That’s why, all things being equal, Photovoltaic is cheaper for very small loads. As the system size gets larger, however, this “rule-of-thumb” reverses itself.
At 300 watts the wind mill costs are down to $2.50/watt, while the PV costs are still at $6.00/watt. For a 1,500 watt wind system the cost is down to $2.00/watt and at 10,000 watts the price of a wind generator (excluding electronics) is down to $1.50/watt.
» posted on Thursday, April 29th, 2010 at 8:59 pm by Woody Wilson viewed 314 times
Thursday, 29 April, 2010
|Ken Brock outside his photo-voltaic equipped home in Kesgrave. Picture Sarah Lucy Brown myphotos24 ref – slb 010 ken brock 4|
WHILE many people think the future of the global environment is in the hands of the younger generations, a new breed of “pensioner greens” are demonstrating that all ages can play a part – especially if it makes good financial sense.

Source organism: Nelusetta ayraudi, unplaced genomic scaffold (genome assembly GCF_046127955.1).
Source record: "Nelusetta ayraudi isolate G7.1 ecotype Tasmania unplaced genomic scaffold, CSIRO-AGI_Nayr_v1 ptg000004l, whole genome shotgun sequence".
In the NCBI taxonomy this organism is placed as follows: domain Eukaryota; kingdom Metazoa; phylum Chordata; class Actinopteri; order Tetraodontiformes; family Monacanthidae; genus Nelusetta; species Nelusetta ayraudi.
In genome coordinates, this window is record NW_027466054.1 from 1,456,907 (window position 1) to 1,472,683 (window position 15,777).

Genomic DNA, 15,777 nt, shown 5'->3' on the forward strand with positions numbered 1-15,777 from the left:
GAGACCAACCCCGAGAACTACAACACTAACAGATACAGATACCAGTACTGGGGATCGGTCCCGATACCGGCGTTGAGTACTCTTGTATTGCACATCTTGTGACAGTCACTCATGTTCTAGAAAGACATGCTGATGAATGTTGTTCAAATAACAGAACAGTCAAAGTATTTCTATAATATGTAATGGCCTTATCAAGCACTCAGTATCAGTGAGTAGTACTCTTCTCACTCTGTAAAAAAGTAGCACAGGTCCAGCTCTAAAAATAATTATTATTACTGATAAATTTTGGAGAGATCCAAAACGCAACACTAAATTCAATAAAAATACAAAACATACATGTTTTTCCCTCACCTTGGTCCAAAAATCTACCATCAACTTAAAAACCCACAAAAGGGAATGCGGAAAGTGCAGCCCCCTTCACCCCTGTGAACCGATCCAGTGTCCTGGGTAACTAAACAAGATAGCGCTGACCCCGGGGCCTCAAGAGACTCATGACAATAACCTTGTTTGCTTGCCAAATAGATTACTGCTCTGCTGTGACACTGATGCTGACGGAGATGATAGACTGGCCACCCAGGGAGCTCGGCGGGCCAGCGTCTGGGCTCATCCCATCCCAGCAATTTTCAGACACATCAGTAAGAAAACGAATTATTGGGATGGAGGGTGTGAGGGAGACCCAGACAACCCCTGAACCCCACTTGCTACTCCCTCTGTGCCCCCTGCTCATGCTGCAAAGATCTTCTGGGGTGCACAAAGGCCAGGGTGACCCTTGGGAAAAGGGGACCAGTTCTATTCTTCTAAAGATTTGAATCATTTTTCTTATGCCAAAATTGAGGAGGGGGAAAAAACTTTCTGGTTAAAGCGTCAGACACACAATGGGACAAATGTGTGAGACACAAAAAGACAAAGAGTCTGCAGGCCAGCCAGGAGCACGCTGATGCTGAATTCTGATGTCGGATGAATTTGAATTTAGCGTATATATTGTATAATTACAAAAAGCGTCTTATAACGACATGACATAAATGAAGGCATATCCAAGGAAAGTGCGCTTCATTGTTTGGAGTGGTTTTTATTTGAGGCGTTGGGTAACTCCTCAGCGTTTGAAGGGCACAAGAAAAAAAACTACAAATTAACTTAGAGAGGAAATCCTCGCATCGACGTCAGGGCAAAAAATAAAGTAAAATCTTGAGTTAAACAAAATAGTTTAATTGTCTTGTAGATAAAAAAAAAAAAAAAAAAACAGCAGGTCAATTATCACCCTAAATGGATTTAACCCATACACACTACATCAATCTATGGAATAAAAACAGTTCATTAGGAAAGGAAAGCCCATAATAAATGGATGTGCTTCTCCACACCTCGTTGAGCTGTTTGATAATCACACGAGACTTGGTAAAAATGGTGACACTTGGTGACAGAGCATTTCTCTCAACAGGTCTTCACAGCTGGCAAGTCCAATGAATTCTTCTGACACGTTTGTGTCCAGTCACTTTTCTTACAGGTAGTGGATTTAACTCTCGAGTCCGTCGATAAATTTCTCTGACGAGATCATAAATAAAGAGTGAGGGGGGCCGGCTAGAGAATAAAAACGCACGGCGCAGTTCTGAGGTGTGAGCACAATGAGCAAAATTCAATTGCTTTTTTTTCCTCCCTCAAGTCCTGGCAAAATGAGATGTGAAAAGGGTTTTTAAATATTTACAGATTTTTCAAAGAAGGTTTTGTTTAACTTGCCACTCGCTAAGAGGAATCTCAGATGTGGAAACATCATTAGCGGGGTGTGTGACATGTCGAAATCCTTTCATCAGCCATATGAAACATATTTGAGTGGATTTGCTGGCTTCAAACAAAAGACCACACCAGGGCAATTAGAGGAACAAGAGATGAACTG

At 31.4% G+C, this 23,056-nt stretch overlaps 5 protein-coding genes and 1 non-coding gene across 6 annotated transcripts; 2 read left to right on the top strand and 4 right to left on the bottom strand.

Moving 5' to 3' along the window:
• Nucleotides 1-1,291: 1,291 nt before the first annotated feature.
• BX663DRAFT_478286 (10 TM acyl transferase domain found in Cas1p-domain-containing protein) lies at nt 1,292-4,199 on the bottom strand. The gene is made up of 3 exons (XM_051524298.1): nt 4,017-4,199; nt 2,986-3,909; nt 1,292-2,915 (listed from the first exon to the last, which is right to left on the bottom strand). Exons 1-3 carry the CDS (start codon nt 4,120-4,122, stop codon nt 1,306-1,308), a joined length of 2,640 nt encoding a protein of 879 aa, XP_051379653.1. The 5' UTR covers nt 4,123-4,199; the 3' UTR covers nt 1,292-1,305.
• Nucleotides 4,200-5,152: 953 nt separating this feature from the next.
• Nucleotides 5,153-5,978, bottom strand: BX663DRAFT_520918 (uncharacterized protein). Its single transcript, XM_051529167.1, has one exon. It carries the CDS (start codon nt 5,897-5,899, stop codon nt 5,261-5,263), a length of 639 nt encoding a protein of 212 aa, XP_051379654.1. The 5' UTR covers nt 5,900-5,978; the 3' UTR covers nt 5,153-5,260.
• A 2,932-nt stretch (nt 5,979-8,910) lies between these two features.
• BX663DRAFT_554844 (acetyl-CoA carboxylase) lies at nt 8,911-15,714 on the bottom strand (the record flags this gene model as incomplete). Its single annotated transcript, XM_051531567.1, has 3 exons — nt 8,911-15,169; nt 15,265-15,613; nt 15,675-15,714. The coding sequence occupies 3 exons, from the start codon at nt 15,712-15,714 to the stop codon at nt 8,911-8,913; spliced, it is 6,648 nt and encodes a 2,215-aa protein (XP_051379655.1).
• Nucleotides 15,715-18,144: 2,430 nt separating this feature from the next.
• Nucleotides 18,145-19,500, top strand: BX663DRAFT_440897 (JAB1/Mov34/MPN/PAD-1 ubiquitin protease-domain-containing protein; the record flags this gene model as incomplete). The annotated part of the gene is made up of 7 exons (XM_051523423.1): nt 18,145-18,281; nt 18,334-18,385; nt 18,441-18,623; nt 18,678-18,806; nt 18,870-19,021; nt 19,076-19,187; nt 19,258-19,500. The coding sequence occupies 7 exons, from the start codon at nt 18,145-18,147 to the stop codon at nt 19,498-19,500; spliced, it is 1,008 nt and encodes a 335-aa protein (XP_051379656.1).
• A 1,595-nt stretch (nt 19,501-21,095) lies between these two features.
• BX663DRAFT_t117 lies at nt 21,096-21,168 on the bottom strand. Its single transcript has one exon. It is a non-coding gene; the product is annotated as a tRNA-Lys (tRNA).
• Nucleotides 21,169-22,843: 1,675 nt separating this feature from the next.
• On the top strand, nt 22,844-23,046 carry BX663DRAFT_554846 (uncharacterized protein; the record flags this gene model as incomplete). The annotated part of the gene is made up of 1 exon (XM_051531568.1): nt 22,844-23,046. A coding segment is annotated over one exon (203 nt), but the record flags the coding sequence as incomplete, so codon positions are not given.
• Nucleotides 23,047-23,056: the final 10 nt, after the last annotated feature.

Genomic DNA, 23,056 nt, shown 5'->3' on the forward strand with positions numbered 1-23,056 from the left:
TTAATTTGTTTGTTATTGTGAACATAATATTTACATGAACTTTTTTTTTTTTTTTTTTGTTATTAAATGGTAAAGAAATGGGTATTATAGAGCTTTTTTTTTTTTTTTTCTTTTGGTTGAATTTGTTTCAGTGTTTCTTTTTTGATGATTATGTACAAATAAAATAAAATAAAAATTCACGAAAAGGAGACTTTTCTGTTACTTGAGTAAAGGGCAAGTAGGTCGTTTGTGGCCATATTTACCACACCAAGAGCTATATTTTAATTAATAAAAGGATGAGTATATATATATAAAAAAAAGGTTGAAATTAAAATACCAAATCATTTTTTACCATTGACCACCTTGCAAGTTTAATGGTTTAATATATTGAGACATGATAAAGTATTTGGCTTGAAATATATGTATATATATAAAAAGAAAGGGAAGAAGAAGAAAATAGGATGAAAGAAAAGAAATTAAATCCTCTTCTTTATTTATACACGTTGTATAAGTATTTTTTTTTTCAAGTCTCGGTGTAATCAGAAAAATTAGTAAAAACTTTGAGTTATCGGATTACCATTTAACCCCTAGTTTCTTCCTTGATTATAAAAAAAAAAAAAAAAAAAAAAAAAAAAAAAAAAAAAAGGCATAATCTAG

Ken and May Brock are among those who are taking advantage of a new Government scheme which provides a long-term, guaranteed income for all the small-scale renewable energy they can generate – regardless of whether it is fed into the grid or used in their own home
The scheme is aimed at helping to achieve a target of the UK producing 15% of its electricity from renewable sources by the year 2020.
It pays homeowners for each kilowatt–hour of electricity produced from renewable sources – about four times the market cost..
|Ken Brock with his home-generated power apparatus|
The new “feed-in” tariff became effective from April 1 and makes a great deal of economic sense for those willing and able to make the investment in technology such as solar panels, photo-voltaic cells or small wind turbines.
The Clean Energy Cash-back scheme is open householders, businesses, communities, farmers, schools and hospitals – anyone who want to generate “green” electricity from renewable installations up to five mega-watts in size (equivalent to two large commercial wind turbines) although the payments vary by technology and size